Subservience: The proper mental attitude comes first but not merely “a positive attitude” (though it definitely will help) but something far more surprising, a subservient attitude. There are two definitions of subservience, one is “obeying others unquestioningly” (and this is definitely not the proper meaning in our context), the more accurate definition for our use is, “serving as a means to an end”. Subservience is not a trait one likes to consider as fundamental for a successful career in sales but subservience is so critical, (particularly in B2B sales), that your attitude toward this trait could mean success or failure in the business.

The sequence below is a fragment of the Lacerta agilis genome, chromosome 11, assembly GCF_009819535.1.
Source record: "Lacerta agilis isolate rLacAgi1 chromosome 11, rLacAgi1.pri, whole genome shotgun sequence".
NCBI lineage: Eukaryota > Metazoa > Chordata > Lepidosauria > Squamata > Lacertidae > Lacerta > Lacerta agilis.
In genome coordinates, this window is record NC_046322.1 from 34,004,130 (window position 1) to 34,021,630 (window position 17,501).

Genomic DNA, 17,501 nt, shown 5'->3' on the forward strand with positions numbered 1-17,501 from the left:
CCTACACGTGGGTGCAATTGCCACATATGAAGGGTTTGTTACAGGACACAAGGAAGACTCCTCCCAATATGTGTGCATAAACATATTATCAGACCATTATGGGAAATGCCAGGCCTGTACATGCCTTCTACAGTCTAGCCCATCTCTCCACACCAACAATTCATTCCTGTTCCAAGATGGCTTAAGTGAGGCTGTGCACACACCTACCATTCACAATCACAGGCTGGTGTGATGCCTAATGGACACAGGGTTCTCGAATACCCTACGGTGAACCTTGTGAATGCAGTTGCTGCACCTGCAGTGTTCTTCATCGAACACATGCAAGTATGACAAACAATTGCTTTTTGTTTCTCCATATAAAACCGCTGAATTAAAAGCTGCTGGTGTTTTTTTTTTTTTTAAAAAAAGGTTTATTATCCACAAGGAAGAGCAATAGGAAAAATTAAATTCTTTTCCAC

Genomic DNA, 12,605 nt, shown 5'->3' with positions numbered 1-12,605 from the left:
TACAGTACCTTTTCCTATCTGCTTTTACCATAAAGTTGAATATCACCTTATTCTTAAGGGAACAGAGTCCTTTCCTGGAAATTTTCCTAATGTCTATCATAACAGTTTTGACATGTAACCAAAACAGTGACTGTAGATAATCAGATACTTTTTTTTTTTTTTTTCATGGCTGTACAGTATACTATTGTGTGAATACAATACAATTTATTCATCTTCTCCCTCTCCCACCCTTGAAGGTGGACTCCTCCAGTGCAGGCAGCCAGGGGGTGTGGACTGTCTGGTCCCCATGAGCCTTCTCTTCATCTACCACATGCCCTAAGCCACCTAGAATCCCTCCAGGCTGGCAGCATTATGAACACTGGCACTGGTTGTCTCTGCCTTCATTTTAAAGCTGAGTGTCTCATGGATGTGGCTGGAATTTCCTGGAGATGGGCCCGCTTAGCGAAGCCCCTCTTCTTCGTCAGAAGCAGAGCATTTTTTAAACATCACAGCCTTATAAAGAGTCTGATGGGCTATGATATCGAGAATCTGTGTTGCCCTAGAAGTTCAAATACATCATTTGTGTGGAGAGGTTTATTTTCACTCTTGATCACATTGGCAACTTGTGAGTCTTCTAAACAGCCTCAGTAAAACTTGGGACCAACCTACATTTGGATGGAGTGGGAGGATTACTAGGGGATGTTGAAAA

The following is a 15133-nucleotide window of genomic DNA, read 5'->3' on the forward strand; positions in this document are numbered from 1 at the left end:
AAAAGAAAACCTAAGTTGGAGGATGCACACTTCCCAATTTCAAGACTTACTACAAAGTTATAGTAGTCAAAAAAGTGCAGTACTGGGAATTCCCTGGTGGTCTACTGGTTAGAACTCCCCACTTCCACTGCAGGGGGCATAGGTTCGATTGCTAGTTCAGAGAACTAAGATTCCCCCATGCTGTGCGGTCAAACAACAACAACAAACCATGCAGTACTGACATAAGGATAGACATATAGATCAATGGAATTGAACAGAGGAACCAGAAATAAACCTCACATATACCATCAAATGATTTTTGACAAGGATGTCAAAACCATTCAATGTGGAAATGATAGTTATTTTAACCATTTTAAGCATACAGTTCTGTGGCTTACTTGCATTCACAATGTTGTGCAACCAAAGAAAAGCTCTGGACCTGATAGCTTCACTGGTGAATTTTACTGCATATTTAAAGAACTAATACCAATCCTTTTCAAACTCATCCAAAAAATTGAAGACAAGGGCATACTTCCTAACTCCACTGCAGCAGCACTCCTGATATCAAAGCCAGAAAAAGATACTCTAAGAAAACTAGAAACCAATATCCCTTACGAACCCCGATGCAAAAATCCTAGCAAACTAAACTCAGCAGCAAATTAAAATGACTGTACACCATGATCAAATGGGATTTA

If you don't have a caring attitude toward your customer's best interests then this business might not be for you. Any peddler with a catalog full of pens and pencils can get a sale but it takes a subservient posture to gain a client (one who trusts you enough to place numerous orders and who comes to rely on you as a trusted advisor). Subservience consists of listening to a client’s aims and goals and considering ones skill, aptitude and resources as in the employ of the goals of the client. As a promotional products professional, you are in the business of promoting other peoples' businesses therefore the easier-said-than-done skill of listening and responding with successful action is the key to achieving long-term success in this business. This means getting to know your client well enough to understand what is being said as well as what isn’t being said (often, equally as important). Your customers don't care about your accomplishments, they only care about what you will accomplish on their behalf.